*This blog was originally posted on October 18, 2020.
Here are some things I've been able to do since starting my Interaction Design program:
Learned how to code an Arduino micro-controller to build prototypes of products that solve real world problems
Interviewed the DC Public Library Executive Director on the its newest library renovation and equitable spaces
Talked through case studies on disaster zones with a CEO of a fabrication company
Created laser cutting files and 3D mockups using Illustrator and Fusion360
Gave a presentation every single week with PPT, Keynote, and Slides
Used circuits to create Halloween desk decorations with LED components
Read LikeWar and Broad Band (both were great and read in off time)
Tonight, a professor at the Interaction Design Master's program I'm in sent us an email to submit our midterm self-assessments. It's similar to the ones you might experience at your office. And while you might hate doing them, I actually really enjoy them. I like the opportunity to pause and think about where I've been, what I've learned, and where I want to go.
Before starting my program this September, I was in a rush to get a job in UX. It seemed so right. I started trying to check off all the boxes on articles I found online about how to get a job in UX all in less than 3 months or something - get real world and self-initiated experience, make a portfolio of said experience using each type of software from Figma to XD, and update my resume. But in that rush to finish, none of it was great. I was completing a breadth of work, but it was all pretty shallow and pretty bad in hindsight. I was so focused on the end goal that I wasn't really looking at the work in front of me and the improvements and considerations it needed.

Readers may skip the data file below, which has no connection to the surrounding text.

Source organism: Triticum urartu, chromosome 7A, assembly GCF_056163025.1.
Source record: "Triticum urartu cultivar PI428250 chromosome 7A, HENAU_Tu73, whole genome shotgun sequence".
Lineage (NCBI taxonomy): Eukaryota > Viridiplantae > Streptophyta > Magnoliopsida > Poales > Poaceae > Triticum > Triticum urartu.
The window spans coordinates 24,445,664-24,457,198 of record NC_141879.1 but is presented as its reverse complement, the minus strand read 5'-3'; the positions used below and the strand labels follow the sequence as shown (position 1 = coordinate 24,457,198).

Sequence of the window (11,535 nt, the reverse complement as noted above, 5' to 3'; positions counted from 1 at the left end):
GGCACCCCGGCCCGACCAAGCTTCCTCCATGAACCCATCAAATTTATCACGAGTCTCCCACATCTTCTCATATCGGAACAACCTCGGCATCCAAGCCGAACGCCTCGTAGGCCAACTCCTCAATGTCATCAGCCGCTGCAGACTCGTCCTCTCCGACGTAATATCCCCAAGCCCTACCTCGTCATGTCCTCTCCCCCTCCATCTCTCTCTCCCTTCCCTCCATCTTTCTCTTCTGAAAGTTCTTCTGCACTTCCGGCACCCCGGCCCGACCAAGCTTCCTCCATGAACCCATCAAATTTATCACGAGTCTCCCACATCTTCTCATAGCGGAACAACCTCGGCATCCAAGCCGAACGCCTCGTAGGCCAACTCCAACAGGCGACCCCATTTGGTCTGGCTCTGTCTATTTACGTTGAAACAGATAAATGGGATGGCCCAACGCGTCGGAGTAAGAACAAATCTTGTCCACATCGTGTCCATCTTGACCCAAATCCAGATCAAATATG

From this point in time - two months into my program - I know that those past experiences, those mistakes are all a part of a longer process. And I'm now more accepting of the time and the amount of work it will take to produce a more wizened, skillful, and thoughtful user experience designer out of me.
When I started my program I remember looking at our syllabus for Prototyping and Fabrication. One of the first assignments we had, for instance, was solving a problem in our own home by creating a product out of cardboard. While I couldn't wait to tackle the more difficult projects on the syllabus, I remembered the promise I made to myself.
I made this promise to myself at the start of my program: "All of the articles keep telling me I need real world experience to have a job in UX. I know that my program has real world experience built in, but I need to treat every aspect of this program as if I am an employee or a contracted designer. How would I show up if my program was my UX employer? How would I show up if I was employed as a designer and the briefs came from these classes? How would I show up if I was being paid for the services I rendered within these classes?"
Those thoughts keep me pursuing the highest level work that I can. It keeps me in communication with my professors and lead facilitators when I have questions outside of regularly scheduled class time. I communicate with my peers and my professors like I do with my colleagues in my day job. I treat the case studies we analyze as situations that are unfolding in real time. In working on our real world projects with our client, the DC Office of Planning, I always treat the work as if my managers, i.e. my professors, are accountable for it (which they are) and as if I am responsible for the work being completed (which I am).
So now onto where I want to go... It's kind of cheesy but the only competition I have is myself. By the end of the semester I want to produce a great body of work, and I want to see my growth. I want to improve my presentation skills and create presentations that are immediately intuitive to the audience. I want to be more comfortable answering questions at the end of my presentations. I want to improve my critical thinking and prototyping skills. When offering ideas about prototyping solutions to real world problems, I want to better illustrate and conceptualize those solutions and address initial questions about feedback, reporting, drawbacks, materials, cost, feasibility, desirability, and usefulness. I'm proud of the work I've done so far this semester, and I'm excited for all of the work I'll continue to do. I'm going deeper into the work of UX, even if that means just a little more time.